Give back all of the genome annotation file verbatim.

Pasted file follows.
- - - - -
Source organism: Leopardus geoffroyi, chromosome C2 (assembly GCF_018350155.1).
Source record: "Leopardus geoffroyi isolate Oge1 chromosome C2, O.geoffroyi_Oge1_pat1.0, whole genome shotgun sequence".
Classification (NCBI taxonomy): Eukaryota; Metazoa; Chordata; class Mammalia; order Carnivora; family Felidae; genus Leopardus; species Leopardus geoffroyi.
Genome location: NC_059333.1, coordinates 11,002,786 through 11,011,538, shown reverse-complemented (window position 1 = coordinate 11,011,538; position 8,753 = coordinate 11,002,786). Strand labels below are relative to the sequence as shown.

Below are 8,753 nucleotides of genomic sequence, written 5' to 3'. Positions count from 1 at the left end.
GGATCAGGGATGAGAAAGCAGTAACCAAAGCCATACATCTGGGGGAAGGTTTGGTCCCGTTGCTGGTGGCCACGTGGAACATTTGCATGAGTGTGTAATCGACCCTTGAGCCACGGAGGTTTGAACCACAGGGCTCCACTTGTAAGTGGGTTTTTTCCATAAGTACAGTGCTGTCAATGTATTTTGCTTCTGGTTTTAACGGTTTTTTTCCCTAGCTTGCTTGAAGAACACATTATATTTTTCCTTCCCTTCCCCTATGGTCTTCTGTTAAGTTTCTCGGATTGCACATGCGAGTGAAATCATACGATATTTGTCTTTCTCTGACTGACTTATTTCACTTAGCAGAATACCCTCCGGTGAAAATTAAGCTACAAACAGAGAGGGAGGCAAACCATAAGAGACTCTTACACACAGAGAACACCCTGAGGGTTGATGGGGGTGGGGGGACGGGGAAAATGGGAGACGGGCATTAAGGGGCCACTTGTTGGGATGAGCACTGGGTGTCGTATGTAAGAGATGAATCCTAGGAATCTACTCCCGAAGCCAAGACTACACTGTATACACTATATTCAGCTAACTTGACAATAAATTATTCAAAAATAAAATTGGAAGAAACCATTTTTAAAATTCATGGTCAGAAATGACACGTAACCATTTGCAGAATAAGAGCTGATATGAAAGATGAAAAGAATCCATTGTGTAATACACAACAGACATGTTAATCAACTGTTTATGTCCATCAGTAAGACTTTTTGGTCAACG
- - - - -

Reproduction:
Source organism: Leopardus geoffroyi, chromosome C2 (assembly GCF_018350155.1).
Source record: "Leopardus geoffroyi isolate Oge1 chromosome C2, O.geoffroyi_Oge1_pat1.0, whole genome shotgun sequence".
Classification (NCBI taxonomy): Eukaryota; Metazoa; Chordata; class Mammalia; order Carnivora; family Felidae; genus Leopardus; species Leopardus geoffroyi.
Genome location: NC_059333.1, coordinates 11,002,786 through 11,011,538, shown reverse-complemented (window position 1 = coordinate 11,011,538; position 8,753 = coordinate 11,002,786). Strand labels below are relative to the sequence as shown.

Below are 8,753 nucleotides of genomic sequence, written 5' to 3'. Positions count from 1 at the left end.
GGATCAGGGATGAGAAAGCAGTAACCAAAGCCATACATCTGGGGGAAGGTTTGGTCCCGTTGCTGGTGGCCACGTGGAACATTTGCATGAGTGTGTAATCGACCCTTGAGCCACGGAGGTTTGAACCACAGGGCTCCACTTGTAAGTGGGTTTTTTCCATAAGTACAGTGCTGTCAATGTATTTTGCTTCTGGTTTTAACGGTTTTTTTCCCTAGCTTGCTTGAAGAACACATTATATTTTTCCTTCCCTTCCCCTATGGTCTTCTGTTAAGTTTCTCGGATTGCACATGCGAGTGAAATCATACGATATTTGTCTTTCTCTGACTGACTTATTTCACTTAGCAGAATACCCTCCGGTGAAAATTAAGCTACAAACAGAGAGGGAGGCAAACCATAAGAGACTCTTACACACAGAGAACACCCTGAGGGTTGATGGGGGTGGGGGGACGGGGAAAATGGGAGACGGGCATTAAGGGGCCACTTGTTGGGATGAGCACTGGGTGTCGTATGTAAGAGATGAATCCTAGGAATCTACTCCCGAAGCCAAGACTACACTGTATACACTATATTCAGCTAACTTGACAATAAATTATTCAAAAATAAAATTGGAAGAAACCATTTTTAAAATTCATGGTCAGAAATGACACGTAACCATTTGCAGAATAAGAGCTGATATGAAAGATGAAAAGAATCCATTGTGTAATACACAACAGACATGTTAATCAACTGTTTATGTCCATCAGTAAGACTTTTTGGTCAACG